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You’ve heard of Anorexia Nervosa and Bulimia,  right? Anorexics restrict their eating whereas Bulimics go through cycles of binge eating followed by purging. But what is Orthorexia Nervosa? An eating disorder currently not recognized in the Diagnostic Statistical Manual of Mental Disorders, Orthorexia was first coined in 1996 by a physician who used it to describe patients who were overly concerned with their health. Orthorexia, which literally translates into “fixation on righteous eating,” begins with one’s attempt to eat healthy foods. But orthorexics then become obsessed with food quality and how much to eat. The more restrictive the diet, the greater one’s health suffers. Like anorexia and bulimia, there is no exact cause to orthorexia. Though the desire is to eat healthfully, there are other deeply rooted motivations, such as the hunger to be thin, the determination to be in control, and the need to improve self-esteem.

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Rachel Levine, a kindergarten teacher in Denver, Colorado, and an advocate for those suffering from eating disorders, has been in recovery from both orthorexia and anorexia for more than seven years. In the March 2015 issue of Self Magazine, she shares her raw story of how orthorexia “almost killed her,” starting from the very beginning, when her heart nearly stopped beating from nutritional deprivation. To learn more about how Rachel got her appetite for life back, I invite you to read her story, “What it’s Like to Care Too Much About Eating,” here.

 

 

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Residue of Trauma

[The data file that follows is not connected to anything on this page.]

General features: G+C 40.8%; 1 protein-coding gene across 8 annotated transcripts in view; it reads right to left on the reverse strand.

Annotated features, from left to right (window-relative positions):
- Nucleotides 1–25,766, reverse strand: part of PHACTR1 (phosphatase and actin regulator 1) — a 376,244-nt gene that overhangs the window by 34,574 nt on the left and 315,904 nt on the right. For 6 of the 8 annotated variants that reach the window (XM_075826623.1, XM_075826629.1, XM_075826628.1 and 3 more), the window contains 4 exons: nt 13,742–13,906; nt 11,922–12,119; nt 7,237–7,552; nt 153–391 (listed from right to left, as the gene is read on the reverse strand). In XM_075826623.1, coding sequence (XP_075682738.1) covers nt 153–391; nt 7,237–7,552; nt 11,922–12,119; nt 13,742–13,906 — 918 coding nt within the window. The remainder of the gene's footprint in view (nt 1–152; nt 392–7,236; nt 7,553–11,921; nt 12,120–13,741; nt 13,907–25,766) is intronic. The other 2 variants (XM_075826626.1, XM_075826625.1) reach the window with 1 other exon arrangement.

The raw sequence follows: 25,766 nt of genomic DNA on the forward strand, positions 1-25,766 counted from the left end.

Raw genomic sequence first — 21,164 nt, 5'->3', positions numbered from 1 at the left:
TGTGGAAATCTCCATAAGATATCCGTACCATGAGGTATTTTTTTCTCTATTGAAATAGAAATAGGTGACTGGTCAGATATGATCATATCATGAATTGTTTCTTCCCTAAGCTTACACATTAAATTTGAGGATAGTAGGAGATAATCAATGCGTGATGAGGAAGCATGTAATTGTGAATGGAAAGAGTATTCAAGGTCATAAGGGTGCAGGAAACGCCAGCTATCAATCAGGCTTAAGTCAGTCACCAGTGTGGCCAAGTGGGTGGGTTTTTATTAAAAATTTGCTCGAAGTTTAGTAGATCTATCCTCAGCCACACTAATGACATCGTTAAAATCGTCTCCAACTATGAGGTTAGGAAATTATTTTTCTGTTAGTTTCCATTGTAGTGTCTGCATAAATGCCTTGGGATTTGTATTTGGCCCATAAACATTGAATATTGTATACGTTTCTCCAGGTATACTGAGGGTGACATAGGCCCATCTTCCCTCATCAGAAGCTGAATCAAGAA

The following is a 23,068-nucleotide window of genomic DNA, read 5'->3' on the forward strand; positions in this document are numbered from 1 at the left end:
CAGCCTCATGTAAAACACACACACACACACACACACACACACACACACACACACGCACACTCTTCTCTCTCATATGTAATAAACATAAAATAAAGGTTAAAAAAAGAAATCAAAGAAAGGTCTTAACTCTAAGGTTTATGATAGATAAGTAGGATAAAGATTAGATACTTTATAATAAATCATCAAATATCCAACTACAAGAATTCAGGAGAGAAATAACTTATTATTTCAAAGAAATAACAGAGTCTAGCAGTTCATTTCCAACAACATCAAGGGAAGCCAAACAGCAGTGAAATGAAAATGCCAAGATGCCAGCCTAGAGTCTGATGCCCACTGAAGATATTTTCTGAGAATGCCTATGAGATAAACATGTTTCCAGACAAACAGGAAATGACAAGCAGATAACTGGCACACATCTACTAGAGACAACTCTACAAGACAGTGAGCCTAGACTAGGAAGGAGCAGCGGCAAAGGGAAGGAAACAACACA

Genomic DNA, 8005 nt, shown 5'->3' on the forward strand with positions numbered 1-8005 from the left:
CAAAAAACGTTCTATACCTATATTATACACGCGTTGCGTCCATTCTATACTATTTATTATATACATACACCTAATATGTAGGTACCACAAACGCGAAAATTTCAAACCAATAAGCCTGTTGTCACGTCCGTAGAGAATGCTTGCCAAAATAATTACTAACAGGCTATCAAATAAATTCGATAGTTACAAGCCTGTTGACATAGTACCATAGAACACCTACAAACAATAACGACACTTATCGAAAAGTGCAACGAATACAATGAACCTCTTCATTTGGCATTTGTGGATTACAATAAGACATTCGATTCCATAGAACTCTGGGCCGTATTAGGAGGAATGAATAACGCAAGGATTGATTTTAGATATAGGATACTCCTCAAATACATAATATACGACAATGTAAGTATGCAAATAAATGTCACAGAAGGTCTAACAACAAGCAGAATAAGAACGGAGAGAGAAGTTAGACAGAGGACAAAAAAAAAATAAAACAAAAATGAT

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“I dream about blood.” That’s how Erin Maynard, Acting President and CEO of PTSD Survivors of America, begins her tragic story, “I Killed a Man and I Want to Die.” In 2008, she unintentionally drove over and killed a pedestrian on the Long Island Expressway. Maynard was heading home from her job as an editorial aide when she felt a “thump” below her car. That “thump” changed her life. That “thump” reverberates throughout her story. Maynard tells it to us straight, bares her soul on the page with stunning courage. Her story is so powerful, and dense, with the residue of trauma – post-traumatic stress disorder, post-traumatic growth, survivor guilt, forgiveness, and identity – that it must be shared. It must be shared so that others can better understand life after trauma.

To learn how Maynard picked up the shards of her shattered life, I encourage you to read her full story in The Spectrum.

Click here for Erin Maynard’s full bio. 

Do you have a personal traumatic story to share? If so, how has it changed you? What can we learn from your experience?